The third key development is Brahumdagh Bugti’s statement that he is ready to return to Pakistan. That too is the outcome of the quiet diplomacy initiative by Dr Baloch. If the grandson of Nawab Akbar Bugti heads back to Balochistan, that will certainly strengthen the government’s position.


Fourthly, in the weeks before and after the Independence Day, several hundred Baloch “rebels” surrendered – initially drawing scorn and skepticism from critics. Most observers played down the development as stage-managed surrender ceremonies. But consequent interviews with stakeholders in Balochistan did confirm that a majority of those laying down arms were genuine insurgents.


As the government continued to reach out to Baloch insurgent groups, residents of the troubled district of Panjgur celebrated the Independence Day. In Naushki, perhaps for the first time in the province’s history, people celebrated August 14 mingling with FC men and doing the Attan folk dance. The government and the FC also managed to organize a festival in Ziarat. Relative peace seems to have returned to the dens of Baloch insurgency – Gwadar, Makran, Awaran and Kharan.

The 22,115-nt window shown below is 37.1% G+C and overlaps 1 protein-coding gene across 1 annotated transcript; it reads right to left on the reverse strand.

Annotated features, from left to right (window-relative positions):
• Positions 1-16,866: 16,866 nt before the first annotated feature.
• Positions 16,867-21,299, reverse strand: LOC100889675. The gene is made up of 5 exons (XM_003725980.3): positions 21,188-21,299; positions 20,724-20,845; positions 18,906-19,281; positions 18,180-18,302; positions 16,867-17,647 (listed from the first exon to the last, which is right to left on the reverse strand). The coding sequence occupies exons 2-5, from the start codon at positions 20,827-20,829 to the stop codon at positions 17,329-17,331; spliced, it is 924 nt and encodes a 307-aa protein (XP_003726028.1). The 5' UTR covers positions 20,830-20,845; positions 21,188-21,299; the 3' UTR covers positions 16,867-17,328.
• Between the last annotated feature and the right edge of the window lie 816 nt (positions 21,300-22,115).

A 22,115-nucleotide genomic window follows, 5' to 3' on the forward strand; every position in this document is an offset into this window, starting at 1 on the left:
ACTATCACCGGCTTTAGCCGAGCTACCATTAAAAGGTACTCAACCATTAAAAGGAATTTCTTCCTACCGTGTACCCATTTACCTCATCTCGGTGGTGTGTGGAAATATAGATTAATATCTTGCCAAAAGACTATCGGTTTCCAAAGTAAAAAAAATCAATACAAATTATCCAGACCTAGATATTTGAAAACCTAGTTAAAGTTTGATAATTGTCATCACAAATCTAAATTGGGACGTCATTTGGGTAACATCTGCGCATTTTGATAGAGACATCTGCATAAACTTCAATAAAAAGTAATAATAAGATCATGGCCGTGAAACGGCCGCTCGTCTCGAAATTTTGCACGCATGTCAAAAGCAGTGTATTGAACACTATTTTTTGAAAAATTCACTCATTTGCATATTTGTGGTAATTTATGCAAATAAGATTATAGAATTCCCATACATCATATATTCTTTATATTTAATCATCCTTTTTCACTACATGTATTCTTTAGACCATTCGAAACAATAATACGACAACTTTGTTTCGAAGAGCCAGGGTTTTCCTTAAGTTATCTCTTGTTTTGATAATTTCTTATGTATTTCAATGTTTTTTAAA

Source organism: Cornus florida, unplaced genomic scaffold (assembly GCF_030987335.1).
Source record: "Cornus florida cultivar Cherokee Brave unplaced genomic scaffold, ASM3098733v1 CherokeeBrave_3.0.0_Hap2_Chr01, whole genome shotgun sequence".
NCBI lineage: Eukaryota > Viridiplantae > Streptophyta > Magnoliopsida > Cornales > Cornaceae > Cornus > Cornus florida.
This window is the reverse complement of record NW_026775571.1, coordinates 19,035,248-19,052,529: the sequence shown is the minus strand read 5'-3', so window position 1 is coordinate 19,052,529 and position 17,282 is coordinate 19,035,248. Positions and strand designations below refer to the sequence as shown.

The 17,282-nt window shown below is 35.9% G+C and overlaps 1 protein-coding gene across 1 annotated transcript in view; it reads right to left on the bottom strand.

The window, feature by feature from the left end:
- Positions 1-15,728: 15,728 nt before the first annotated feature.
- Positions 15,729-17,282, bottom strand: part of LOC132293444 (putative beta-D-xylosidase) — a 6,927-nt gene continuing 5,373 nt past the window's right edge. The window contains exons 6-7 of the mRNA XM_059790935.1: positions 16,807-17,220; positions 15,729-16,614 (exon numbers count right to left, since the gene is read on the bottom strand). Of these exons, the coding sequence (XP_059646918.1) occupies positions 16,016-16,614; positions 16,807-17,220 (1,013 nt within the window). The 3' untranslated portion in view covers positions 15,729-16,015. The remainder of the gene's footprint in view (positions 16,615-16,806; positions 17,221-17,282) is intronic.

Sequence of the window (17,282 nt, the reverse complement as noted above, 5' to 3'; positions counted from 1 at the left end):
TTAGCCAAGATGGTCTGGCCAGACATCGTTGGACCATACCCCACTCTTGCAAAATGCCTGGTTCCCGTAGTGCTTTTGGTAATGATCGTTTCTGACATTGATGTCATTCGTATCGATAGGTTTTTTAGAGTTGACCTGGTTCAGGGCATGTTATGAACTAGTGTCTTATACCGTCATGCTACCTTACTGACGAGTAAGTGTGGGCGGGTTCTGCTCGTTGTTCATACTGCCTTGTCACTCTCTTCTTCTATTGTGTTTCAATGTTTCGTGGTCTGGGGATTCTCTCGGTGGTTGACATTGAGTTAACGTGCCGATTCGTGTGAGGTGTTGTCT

The sixth major development is a series of feel-good speeches by Lt Gen Nasir Janjua, commander of the Southern Command, with which he wants to dispel “the impression that Balochistan is slipping out of our hands”. “The brave people of the province have broken the chains of fear and are waving the flag of Pakistan,” he said while addressing a Martyrs Day ceremony in Quetta on September 5.


Ostensibly, these are all very positive developments. But will this march towards peace sustain?